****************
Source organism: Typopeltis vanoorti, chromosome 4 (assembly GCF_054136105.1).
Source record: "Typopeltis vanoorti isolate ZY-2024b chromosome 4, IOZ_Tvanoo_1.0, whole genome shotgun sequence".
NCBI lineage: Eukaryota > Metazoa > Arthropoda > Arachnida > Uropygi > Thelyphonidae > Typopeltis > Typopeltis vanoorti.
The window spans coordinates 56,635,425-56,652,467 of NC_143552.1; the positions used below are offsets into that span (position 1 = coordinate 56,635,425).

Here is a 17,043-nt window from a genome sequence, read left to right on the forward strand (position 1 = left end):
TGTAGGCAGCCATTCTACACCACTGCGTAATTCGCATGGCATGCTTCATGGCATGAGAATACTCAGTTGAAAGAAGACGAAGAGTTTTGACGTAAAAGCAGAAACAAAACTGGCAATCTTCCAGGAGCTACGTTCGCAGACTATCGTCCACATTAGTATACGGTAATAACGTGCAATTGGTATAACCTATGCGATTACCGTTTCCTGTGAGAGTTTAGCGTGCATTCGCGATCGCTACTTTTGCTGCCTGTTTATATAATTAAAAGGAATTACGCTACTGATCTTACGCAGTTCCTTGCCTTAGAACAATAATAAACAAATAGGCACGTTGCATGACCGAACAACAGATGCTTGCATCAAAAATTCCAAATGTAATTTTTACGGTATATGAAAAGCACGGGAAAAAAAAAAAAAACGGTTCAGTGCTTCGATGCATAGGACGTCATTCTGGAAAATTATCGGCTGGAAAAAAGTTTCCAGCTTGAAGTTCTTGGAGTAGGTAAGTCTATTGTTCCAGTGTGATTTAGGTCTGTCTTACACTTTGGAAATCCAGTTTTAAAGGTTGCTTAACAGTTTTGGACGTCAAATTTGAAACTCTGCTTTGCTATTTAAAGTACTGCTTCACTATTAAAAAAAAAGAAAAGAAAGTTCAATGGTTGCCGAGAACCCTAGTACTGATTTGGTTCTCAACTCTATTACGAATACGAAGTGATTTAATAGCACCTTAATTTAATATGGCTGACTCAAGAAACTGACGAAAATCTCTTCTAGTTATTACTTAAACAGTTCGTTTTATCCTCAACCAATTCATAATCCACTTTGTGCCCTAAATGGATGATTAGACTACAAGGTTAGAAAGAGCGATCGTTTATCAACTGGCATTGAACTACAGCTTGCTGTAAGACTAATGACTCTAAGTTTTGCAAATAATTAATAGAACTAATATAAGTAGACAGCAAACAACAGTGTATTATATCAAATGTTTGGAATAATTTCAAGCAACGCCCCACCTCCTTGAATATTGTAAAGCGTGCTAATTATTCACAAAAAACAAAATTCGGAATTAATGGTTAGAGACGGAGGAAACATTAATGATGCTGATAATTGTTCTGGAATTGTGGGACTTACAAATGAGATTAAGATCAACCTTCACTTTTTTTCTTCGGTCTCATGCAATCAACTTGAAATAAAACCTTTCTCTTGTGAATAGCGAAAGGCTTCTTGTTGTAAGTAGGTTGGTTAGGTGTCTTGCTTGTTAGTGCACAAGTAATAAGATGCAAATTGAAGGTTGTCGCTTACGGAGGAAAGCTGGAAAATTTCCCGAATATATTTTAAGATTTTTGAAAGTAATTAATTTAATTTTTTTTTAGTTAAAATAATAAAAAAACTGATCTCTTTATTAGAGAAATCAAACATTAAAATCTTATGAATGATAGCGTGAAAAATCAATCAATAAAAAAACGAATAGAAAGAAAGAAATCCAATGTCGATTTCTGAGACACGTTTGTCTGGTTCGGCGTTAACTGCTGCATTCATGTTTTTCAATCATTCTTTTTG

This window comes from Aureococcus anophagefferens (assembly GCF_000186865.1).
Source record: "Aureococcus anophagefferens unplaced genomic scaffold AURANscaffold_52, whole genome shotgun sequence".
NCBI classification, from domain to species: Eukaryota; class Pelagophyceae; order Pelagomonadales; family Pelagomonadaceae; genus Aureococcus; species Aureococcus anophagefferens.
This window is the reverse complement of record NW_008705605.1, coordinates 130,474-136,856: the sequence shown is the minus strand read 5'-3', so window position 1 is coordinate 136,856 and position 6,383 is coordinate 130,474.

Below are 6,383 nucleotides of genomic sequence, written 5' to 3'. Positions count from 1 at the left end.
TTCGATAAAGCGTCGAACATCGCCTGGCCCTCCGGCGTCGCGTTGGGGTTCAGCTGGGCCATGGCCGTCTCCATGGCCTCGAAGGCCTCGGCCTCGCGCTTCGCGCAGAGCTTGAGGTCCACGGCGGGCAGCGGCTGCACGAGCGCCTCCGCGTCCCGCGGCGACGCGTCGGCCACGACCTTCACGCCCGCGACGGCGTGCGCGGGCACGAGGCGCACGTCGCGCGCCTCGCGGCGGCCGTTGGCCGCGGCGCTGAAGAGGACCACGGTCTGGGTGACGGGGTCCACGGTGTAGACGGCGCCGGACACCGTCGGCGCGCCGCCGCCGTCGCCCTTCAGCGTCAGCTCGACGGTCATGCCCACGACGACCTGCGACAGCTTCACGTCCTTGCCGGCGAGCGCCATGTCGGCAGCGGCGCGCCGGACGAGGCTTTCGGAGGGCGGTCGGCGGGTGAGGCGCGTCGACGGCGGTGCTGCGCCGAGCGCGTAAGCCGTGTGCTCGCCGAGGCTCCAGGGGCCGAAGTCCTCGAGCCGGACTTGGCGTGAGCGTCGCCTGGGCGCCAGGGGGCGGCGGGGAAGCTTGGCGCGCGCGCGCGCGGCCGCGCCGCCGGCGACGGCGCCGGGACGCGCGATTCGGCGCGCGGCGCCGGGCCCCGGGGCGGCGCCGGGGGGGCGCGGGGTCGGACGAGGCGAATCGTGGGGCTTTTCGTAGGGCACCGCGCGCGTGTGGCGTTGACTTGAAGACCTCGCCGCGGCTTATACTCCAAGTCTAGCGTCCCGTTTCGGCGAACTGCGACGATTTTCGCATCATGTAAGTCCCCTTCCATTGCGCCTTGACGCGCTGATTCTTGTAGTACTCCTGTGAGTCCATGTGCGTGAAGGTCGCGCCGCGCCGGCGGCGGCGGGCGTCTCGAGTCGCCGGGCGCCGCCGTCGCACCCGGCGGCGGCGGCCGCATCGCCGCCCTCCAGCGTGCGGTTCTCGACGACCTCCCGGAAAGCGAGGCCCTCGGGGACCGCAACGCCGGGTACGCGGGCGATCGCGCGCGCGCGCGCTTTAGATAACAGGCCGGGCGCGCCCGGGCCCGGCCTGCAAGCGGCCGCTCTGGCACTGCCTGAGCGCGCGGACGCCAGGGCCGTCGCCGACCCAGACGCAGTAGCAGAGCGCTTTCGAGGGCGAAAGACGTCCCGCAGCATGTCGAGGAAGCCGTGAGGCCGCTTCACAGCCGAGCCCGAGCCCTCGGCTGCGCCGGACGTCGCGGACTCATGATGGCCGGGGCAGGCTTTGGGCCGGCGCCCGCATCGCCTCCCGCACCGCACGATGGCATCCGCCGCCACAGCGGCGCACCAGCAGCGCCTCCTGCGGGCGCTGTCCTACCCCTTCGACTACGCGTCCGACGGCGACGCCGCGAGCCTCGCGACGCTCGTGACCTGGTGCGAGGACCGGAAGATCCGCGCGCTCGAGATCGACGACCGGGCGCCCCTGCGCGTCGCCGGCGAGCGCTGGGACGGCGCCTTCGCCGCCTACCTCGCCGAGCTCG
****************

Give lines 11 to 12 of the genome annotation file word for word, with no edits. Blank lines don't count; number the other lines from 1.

Below are 6,383 nucleotides of genomic sequence, written 5' to 3'. Positions count from 1 at the left end.
TTCGATAAAGCGTCGAACATCGCCTGGCCCTCCGGCGTCGCGTTGGGGTTCAGCTGGGCCATGGCCGTCTCCATGGCCTCGAAGGCCTCGGCCTCGCGCTTCGCGCAGAGCTTGAGGTCCACGGCGGGCAGCGGCTGCACGAGCGCCTCCGCGTCCCGCGGCGACGCGTCGGCCACGACCTTCACGCCCGCGACGGCGTGCGCGGGCACGAGGCGCACGTCGCGCGCCTCGCGGCGGCCGTTGGCCGCGGCGCTGAAGAGGACCACGGTCTGGGTGACGGGGTCCACGGTGTAGACGGCGCCGGACACCGTCGGCGCGCCGCCGCCGTCGCCCTTCAGCGTCAGCTCGACGGTCATGCCCACGACGACCTGCGACAGCTTCACGTCCTTGCCGGCGAGCGCCATGTCGGCAGCGGCGCGCCGGACGAGGCTTTCGGAGGGCGGTCGGCGGGTGAGGCGCGTCGACGGCGGTGCTGCGCCGAGCGCGTAAGCCGTGTGCTCGCCGAGGCTCCAGGGGCCGAAGTCCTCGAGCCGGACTTGGCGTGAGCGTCGCCTGGGCGCCAGGGGGCGGCGGGGAAGCTTGGCGCGCGCGCGCGCGGCCGCGCCGCCGGCGACGGCGCCGGGACGCGCGATTCGGCGCGCGGCGCCGGGCCCCGGGGCGGCGCCGGGGGGGCGCGGGGTCGGACGAGGCGAATCGTGGGGCTTTTCGTAGGGCACCGCGCGCGTGTGGCGTTGACTTGAAGACCTCGCCGCGGCTTATACTCCAAGTCTAGCGTCCCGTTTCGGCGAACTGCGACGATTTTCGCATCATGTAAGTCCCCTTCCATTGCGCCTTGACGCGCTGATTCTTGTAGTACTCCTGTGAGTCCATGTGCGTGAAGGTCGCGCCGCGCCGGCGGCGGCGGGCGTCTCGAGTCGCCGGGCGCCGCCGTCGCACCCGGCGGCGGCGGCCGCATCGCCGCCCTCCAGCGTGCGGTTCTCGACGACCTCCCGGAAAGCGAGGCCCTCGGGGACCGCAACGCCGGGTACGCGGGCGATCGCGCGCGCGCGCGCTTTAGATAACAGGCCGGGCGCGCCCGGGCCCGGCCTGCAAGCGGCCGCTCTGGCACTGCCTGAGCGCGCGGACGCCAGGGCCGTCGCCGACCCAGACGCAGTAGCAGAGCGCTTTCGAGGGCGAAAGACGTCCCGCAGCATGTCGAGGAAGCCGTGAGGCCGCTTCACAGCCGAGCCCGAGCCCTCGGCTGCGCCGGACGTCGCGGACTCATGATGGCCGGGGCAGGCTTTGGGCCGGCGCCCGCATCGCCTCCCGCACCGCACGATGGCATCCGCCGCCACAGCGGCGCACCAGCAGCGCCTCCTGCGGGCGCTGTCCTACCCCTTCGACTACGCGTCCGACGGCGACGCCGCGAGCCTCGCGACGCTCGTGACCTGGTGCGAGGACCGGAAGATCCGCGCGCTCGAGATCGACGACCGGGCGCCCCTGCGCGTCGCCGGCGAGCGCTGGGACGGCGCCTTCGCCGCCTACCTCGCCGAGCTCG